Google is killing HTML5 to harm Apple iOS
One of my explanations for Google’s decision to drop native HTML5 support for H.264 is that it is a masterful bluff to secure more favorable licensing terms for H.264, but it just occurred to me that Google’s decision effectively kills HTML5 video adoption and forces video content providers to continue using Flash as the delivery mechanism for H.264 compressed streaming video. But why would Google which purports to be in favor of open web standards want to kill HTML5? Simple, it kills the only means of delivering video to Apple’s iOS devices which include iPhone, iPad, and iPod Touch devices which greatly helps Google’s Android smartphone Operating System.
Apple made the decision to not allow Adobe Flash on iOS devices because they want to retain sole control over application distribution and design with their App Store. And since the world was starting to move to the HTML5 standard for online video delivery, Apple would be going with the flow by encouraging mass adoption of HTML5. HTML5 would have become the universal delivery platform for video streaming with H.264 content on both Apple iOS devices, personal computers running Windows or Mac, Linux with the appropriate plugins, Android OS, and just about any other device capable of video streaming. The current near-universal delivery platform was Adobe Flash but that was losing steam because of its inability to reach Apple iOS.
By crippling HTML5 H.264 under the guise of supporting Google’s VP8 codec (which is a nonstarter because VP8 is inferior to H.264, carries potential patent infringement liabilities, and H.264 is entrenched in billions of hardware devices while VP8 has no current support), the only remaining viable option for most content producers is to continue delivering H.264 via the Adobe Flash platform or via Microsoft Silverlight like Netflix. Larger content providers will be able to deliver H.264 compressed video on both Flash or Silverlight for most of the world and HTML5 just for Apple iOS devices, but smaller sites won’t and Apple iOS devices will have limited access. Google Android devices will be able to reach Flash websites like Windows or Mac Personal Computers which gives them a leg up on Apple.
Had the web been permitted to migrate to HTML5 video delivery, Apple would benefit from the increased content availability which makes them more competitive, but HTML5 as a universal video delivery platform has now effectively been derailed by Google. Google, Adobe, and Microsoft all stand to benefit at the expense of Apple iOS.
UPDATE January 14 2011
The analysis in this blog post has been confirmed. Google will only kill H.264 in HTML5, but continue to support H.264 in Chrome through Adobe Flash and Microsoft Silverlight. Can we end all the foolish speculation that Google wants to kill H.264 (even on YouTube) and replace it with WebM yet? The following was posted on the Google Chromium blog.
“Does this mean I will no longer be able to play H.264 videos in Chrome?
H.264 plays an important role in video and the vast majority of the H.264 videos on the web today are viewed in plug-ins such as Flash and Silverlight. These plug-ins are and will continue to be supported in Chrome. Our announcement was only related to the <video> tag, which is part of the emerging HTML platform. While the HTML video platform offers great promise, few sites use it today and therefore few users will be immediately impacted by this change.“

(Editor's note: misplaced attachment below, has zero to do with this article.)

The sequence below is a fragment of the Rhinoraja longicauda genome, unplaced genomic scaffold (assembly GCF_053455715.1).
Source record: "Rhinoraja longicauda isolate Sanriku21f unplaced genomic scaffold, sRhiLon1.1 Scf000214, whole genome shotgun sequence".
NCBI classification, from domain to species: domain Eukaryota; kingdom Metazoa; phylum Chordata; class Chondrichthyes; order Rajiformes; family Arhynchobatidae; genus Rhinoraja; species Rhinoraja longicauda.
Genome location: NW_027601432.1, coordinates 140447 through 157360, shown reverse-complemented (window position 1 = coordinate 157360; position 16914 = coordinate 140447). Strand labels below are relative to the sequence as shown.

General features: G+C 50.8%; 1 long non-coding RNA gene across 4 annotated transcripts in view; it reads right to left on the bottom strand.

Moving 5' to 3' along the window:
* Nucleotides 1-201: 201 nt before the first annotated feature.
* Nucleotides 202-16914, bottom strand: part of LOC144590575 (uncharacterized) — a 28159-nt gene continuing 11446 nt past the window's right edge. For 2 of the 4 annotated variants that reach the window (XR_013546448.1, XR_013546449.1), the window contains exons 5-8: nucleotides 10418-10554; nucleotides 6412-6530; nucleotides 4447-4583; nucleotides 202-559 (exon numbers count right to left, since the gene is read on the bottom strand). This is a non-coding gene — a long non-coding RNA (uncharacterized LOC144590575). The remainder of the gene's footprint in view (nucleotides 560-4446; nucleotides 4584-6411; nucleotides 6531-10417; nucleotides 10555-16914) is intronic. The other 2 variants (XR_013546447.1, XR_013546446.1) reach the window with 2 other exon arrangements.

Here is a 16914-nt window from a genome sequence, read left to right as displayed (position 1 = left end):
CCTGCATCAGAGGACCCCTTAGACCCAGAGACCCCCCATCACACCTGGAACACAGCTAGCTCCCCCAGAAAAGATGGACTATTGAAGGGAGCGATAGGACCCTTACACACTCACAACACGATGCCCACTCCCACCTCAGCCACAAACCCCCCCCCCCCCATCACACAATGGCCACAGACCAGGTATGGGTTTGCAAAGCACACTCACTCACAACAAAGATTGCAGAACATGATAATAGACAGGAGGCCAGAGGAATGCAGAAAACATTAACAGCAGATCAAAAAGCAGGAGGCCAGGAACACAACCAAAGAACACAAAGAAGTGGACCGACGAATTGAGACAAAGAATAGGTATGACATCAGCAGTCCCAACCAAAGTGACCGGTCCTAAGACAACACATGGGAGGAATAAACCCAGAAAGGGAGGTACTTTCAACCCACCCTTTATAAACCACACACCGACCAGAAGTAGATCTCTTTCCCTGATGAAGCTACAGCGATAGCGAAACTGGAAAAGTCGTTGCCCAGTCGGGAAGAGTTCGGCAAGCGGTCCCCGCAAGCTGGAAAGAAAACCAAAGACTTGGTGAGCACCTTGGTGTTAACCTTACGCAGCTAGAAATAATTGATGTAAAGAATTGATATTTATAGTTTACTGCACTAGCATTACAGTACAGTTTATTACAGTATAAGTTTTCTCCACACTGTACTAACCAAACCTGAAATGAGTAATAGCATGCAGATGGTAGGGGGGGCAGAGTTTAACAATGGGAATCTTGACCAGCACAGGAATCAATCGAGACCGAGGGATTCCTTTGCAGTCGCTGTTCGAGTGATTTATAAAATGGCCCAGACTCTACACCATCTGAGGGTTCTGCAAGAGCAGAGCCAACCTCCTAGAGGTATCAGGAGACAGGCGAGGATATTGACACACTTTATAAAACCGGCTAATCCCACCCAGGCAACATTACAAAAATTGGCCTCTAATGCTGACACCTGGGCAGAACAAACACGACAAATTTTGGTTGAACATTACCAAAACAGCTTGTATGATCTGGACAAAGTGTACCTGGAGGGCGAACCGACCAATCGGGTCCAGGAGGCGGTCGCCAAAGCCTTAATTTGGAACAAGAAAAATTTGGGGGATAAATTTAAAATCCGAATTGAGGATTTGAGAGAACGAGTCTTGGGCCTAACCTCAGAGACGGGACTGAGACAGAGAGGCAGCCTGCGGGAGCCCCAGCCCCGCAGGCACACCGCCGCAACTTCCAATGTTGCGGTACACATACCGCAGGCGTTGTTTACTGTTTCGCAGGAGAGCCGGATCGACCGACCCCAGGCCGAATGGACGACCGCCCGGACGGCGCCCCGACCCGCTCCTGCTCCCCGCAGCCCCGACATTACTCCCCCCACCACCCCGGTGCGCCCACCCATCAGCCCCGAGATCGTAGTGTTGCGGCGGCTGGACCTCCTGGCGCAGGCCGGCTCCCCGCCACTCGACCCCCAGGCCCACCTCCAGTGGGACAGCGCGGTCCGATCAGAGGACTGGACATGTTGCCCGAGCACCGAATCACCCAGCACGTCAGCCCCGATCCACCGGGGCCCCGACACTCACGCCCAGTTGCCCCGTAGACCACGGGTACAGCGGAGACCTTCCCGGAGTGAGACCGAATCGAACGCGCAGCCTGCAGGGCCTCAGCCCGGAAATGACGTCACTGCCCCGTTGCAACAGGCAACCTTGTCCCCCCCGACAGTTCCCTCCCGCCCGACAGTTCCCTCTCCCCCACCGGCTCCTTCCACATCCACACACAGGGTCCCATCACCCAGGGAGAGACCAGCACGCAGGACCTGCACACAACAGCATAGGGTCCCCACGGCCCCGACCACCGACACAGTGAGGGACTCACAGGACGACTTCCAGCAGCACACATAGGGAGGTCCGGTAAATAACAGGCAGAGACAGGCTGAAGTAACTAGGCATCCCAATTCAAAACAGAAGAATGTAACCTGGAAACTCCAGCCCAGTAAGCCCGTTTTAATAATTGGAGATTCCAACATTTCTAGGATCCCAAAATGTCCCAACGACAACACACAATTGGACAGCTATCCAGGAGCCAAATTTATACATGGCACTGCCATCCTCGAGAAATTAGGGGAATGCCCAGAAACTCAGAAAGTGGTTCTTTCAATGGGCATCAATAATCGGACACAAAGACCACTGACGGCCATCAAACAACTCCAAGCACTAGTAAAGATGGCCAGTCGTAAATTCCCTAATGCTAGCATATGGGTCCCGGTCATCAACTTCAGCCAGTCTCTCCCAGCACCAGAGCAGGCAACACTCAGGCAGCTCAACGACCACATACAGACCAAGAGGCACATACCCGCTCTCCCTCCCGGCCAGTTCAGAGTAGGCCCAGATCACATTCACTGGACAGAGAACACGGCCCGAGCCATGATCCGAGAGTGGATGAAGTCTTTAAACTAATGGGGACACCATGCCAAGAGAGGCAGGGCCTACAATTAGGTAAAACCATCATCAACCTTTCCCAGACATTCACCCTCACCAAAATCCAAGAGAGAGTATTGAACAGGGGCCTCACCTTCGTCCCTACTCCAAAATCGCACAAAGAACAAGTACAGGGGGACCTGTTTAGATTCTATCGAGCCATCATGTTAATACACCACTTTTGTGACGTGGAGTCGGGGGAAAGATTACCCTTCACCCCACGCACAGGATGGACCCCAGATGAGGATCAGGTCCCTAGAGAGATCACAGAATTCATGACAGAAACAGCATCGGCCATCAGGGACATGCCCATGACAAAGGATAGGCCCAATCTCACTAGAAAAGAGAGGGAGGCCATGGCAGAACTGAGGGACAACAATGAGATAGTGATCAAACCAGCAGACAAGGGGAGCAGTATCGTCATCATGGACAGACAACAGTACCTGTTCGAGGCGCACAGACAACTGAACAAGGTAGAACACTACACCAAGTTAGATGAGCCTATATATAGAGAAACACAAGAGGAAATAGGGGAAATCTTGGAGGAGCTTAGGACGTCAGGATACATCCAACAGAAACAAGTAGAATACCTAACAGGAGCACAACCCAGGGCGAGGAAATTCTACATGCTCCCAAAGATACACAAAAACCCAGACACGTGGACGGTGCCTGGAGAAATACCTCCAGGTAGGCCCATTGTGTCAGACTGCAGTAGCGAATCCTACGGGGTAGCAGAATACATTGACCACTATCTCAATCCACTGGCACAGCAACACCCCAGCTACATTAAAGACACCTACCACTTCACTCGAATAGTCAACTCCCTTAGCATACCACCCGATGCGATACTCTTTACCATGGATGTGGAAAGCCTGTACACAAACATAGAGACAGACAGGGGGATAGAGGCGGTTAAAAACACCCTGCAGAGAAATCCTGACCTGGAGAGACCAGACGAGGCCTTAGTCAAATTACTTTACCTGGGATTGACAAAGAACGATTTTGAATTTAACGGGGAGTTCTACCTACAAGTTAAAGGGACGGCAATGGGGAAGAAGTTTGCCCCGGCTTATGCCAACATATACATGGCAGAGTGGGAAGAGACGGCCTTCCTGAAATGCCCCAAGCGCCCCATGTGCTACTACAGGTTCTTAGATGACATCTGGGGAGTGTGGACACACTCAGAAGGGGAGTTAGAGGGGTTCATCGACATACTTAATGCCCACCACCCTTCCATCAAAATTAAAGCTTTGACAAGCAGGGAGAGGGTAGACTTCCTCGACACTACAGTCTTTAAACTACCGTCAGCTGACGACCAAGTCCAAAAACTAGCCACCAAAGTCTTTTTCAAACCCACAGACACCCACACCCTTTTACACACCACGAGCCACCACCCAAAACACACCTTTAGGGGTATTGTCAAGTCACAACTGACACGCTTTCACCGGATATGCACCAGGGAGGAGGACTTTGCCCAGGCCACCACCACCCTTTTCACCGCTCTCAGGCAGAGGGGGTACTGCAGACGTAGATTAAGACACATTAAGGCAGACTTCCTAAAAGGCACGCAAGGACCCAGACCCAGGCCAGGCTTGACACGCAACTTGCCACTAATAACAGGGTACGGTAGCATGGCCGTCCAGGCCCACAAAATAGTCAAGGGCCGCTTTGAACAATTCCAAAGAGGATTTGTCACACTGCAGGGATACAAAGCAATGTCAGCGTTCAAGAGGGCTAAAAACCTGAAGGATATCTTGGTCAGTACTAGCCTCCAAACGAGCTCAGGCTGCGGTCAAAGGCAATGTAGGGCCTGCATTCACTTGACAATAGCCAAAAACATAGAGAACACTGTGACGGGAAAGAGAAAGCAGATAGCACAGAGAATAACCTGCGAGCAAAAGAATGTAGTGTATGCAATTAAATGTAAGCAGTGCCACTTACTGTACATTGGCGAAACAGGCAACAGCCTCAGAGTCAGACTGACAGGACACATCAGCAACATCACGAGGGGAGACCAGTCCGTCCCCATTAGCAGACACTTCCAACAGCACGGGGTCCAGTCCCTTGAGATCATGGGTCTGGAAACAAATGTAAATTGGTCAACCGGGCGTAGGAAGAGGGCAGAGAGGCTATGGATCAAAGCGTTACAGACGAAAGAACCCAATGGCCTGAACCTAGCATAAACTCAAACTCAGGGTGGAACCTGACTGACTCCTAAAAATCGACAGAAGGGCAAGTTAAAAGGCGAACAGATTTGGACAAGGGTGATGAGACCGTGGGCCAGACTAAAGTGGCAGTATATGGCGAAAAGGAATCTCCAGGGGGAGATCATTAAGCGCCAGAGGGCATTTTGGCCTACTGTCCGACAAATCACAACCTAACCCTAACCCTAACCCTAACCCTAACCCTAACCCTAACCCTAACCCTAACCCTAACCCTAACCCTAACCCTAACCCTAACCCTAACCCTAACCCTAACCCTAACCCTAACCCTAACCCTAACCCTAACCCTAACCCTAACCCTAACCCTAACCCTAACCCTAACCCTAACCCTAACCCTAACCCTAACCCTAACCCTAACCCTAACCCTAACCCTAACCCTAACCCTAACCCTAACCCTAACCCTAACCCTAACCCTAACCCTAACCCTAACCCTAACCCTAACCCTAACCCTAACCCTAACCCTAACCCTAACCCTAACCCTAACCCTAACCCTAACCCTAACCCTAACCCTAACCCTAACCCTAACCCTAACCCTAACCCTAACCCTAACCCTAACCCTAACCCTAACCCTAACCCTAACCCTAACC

Make no mistake, that last reference to “few users” is a slap across the face of Apple and their iOS users. For Thom Holwerda at OSNews who believed that Google is going to kill off H.264 in YouTube and Chrome, this clarification from Google confirms how wrong he was. This response to Holwerda from Eugenia Loli-Queru, a video content professional had some wonderful insights on why WebM will not succeed. Loli-Queru explained that without any editing tools and the inferior quality and playback performance of WebM, it is a nonstarter for content producers and will continue to be that way for the foreseeable future.
MG Siegler at TechCrunch is still dreaming that Google might yank H.264 from YouTube. Now why would they do that and give up all the iOS users, the Safari, and the Internet Explorer users? WebM playback is inferior in quality and the video encoding/decoding performance is terrible. No, Google will continue to support iOS on YouTube, but they know that much of the world won’t support both HTML5 and Flash and that limits the functionality of Apple iOS devices.
Make no mistake, Google is killing off the HTML5 <video> star. Anyone doubting that Google can be this calculating and cold should ask Syabas about their experience with Google. This whole thing has been a masterful underhanded triple play for Google.
- The WebM strategy ensured free use of H.264 video streaming for YouTube beyond 2015, forever.
- It saves Google $6.5 million per year by not having native H.264 support in Chrome.
- It derails HTML5 video and slaps Apple iOS in the face which can only benefit Google Android.